If you are milking in winter, make sure the udder, and especially the teats, are completely dry when you are done.  We minimize trimming the udder as much as possible, and leave some fur, especially on the back, even when we do trim.  I just brush the furry parts of the udder thoroughly with a soft brush before milking to make sure there’s no crud falling into my milk bucket.  I take a towel out with me to dry everyone off after milking.   However, since I’m not fond of milking -30, we’ve taken to drying the girls off by late November.  While this doesn’t maximize our milk production, it does minimize everyone’s discomfort.   We freeze milk and make (and freeze) lots of cheese in the summer, to tide us over.

 

Our biggest issues with the goats has been with kidding during cold snaps.  Our first year, we were kidding in March, and at least four kids came when the temperatures were below -20.  All of those kids got frozen ears, and two lost part or all of their ears.

 

Poor Luna lost her ears to freezing at birth.

Poor Luna lost her ears to freezing at birth.

 

We’ve since started breeding for kidding in late April or later; this year’s kids will come in mid-May.   I know of breeders with unheated barns who treat kids like day-old chicks; they confine them using straw bales, and hang a heat lamp overtop.  Other breeders keep their kids indoors in playpens for the first couple of weeks.  Either tactic works fairly well if you are bottle feeding, but not if you’re dam-raising your kids.   We’ve learned to keep the pregnant does confined for the last few weeks of their pregnancy, and we do our best to keep the maternity stall well-insulated and draft-free.  The kids are most vulnerable to freezing just after birth when they are wet, so it’s important to make sure they are dried off quickly, which has involved us ‘helping out’ with towels when momma wasn’t working fast enough.   When they are cold, kids tend to stand all hunched up with their back arched, and look really miserable.   If we see that going on for any length of time in cold weather, we bring the kids into the house periodically for ‘warm-up’ sessions, and take them back out to their dams every couple of hours to eat.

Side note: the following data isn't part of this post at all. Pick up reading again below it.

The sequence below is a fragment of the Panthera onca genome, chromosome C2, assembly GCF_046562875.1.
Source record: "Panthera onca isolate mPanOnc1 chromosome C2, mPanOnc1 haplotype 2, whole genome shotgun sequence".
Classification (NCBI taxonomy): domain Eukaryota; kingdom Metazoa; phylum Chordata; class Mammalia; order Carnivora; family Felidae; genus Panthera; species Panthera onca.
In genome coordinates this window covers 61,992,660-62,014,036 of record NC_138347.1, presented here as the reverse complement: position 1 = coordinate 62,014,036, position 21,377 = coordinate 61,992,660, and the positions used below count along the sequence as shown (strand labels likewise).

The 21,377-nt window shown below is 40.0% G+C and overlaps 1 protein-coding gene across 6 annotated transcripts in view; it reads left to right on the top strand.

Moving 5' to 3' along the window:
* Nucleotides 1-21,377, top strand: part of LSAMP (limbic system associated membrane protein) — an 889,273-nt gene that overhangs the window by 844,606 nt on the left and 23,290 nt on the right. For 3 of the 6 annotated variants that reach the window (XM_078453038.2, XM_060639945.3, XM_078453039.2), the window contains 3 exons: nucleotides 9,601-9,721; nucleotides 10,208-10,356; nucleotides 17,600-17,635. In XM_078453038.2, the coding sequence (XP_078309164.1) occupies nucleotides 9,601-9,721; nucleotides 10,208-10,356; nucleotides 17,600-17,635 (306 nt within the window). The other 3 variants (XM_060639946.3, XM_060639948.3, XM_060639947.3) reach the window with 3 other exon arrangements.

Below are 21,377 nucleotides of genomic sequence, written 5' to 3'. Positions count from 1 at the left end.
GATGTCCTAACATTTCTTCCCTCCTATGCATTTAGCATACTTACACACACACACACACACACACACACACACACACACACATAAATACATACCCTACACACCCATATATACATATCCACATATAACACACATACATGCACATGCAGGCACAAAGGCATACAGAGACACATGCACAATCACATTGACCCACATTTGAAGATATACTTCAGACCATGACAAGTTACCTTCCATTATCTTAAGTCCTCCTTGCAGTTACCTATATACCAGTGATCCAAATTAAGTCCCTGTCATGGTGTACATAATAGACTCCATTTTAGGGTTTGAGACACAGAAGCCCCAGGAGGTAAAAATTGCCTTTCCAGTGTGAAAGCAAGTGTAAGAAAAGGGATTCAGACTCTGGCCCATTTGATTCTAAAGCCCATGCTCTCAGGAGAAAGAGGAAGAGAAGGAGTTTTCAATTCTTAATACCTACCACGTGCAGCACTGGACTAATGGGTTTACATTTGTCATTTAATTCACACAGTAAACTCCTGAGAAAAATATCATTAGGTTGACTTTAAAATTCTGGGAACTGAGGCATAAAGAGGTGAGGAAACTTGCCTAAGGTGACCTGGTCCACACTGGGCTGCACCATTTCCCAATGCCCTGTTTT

We’ve had kids collapse from cold before; if you’re quick, they can recover without issue, but you need to get them warm, fast.  We’ve used 2L plastic juice bottles filled with hot water from the tap, wrapped in towels and tucked around the kid.  Remember, too, that kids need extra food when it’s cold, and make sure your does are producing enough, and/or you add a bit extra to the bottles if they’re living in an unheated barn.

 

Cold is not bad if you are prepared for it, but I can imagine it would be awfully miserable if you didn’t have, and couldn’t get, appropriate clothing and supplies.  I know some of my American friends really struggled.  Hopefully everyone has come through okay, and is at least starting to warm up now!

 

Bundled Up